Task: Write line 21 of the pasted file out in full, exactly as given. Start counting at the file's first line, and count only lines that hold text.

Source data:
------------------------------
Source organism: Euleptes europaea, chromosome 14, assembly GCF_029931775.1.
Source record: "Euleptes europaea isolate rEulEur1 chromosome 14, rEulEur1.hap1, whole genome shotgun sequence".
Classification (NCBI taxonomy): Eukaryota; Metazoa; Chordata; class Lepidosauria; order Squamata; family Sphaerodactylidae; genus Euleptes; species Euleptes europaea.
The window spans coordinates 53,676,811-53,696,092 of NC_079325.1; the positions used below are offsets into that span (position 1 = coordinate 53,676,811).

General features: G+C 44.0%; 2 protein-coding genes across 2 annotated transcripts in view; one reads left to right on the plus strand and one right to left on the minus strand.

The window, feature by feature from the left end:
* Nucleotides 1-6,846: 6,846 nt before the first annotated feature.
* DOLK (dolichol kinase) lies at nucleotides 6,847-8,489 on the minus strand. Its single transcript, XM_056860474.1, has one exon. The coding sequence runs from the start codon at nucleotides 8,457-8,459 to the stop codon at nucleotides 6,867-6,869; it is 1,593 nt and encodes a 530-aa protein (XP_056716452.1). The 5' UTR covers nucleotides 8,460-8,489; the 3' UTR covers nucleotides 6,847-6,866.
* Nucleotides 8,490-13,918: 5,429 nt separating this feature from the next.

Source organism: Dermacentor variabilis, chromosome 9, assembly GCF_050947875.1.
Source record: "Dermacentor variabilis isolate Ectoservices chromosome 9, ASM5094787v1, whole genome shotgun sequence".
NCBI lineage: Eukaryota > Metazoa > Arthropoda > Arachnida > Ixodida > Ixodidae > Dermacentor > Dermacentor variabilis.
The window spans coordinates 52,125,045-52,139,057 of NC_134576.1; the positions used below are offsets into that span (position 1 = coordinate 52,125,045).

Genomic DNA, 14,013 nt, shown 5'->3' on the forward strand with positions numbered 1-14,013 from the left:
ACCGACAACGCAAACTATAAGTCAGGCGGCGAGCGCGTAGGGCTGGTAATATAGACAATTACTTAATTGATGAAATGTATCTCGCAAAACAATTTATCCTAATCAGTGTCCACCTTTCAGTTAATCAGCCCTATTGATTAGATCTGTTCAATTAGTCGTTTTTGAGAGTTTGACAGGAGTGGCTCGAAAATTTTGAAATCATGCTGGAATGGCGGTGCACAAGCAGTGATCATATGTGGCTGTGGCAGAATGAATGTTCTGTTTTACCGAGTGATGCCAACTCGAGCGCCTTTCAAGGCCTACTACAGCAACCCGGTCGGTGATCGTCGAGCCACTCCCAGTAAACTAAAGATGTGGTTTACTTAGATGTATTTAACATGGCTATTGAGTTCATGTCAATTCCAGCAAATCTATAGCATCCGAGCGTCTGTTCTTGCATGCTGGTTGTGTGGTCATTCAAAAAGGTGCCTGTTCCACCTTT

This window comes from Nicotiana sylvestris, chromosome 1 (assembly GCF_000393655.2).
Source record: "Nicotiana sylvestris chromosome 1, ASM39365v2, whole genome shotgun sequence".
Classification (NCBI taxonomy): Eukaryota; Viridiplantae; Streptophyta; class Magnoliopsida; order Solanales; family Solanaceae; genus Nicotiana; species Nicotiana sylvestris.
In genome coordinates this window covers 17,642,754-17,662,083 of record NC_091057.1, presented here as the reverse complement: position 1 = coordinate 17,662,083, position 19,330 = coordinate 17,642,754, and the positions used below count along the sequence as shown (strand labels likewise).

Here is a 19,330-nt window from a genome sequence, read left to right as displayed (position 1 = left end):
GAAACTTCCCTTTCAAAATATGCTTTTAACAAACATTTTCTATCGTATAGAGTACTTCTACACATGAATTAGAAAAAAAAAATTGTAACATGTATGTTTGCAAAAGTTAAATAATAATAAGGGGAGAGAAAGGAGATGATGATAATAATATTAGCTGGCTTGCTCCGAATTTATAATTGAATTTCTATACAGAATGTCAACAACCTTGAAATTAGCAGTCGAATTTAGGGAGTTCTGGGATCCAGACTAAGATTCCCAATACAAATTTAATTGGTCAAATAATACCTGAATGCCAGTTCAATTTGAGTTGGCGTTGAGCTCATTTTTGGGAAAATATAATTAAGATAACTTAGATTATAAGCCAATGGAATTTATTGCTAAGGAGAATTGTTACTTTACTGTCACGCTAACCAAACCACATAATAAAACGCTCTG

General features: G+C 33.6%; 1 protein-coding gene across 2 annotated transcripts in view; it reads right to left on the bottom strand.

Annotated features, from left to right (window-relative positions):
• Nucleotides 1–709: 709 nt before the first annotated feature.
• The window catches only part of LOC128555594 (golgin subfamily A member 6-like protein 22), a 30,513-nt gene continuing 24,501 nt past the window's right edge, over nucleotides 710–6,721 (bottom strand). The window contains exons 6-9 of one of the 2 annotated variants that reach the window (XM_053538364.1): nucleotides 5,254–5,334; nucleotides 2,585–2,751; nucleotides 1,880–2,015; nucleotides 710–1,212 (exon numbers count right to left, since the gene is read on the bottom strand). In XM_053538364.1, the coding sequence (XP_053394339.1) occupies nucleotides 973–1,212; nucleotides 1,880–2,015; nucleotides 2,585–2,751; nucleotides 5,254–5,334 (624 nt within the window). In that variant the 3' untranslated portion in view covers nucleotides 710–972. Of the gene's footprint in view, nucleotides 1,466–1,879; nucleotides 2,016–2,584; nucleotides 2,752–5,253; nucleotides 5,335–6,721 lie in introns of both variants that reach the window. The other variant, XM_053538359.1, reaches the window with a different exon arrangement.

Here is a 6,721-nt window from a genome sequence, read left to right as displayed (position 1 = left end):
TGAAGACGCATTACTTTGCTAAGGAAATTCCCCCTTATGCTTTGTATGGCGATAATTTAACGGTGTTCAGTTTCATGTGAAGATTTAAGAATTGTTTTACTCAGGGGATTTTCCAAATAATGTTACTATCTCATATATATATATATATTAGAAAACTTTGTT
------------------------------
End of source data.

GAAACTTCCCTTTCAAAATATGCTTTTAACAAACATTTTCTATCGTATAGAGTACTTCTACACATGAATTAGAAAAAAAAAATTGTAACATGTATGTTTGCAAAAGTTAAATAATAATAAGGGGAGAGAAAGGAGATGATGATAATAATATTAGCTGGCTTGCTCCGAATTTATAATTGAATTTCTATACAGAATGTCAACAACCTTGAAATTAGCAGTCGAATTTAGGGAGTTCTGGGATCCAGACTAAGATTCCCAATACAAATTTAATTGGTCAAATAATACCTGAATGCCAGTTCAATTTGAGTTGGCGTTGAGCTCATTTTTGGGAAAATATAATTAAGATAACTTAGATTATAAGCCAATGGAATTTATTGCTAAGGAGAATTGTTACTTTACTGTCACGCTAACCAAACCACATAATAAAACGCTCTG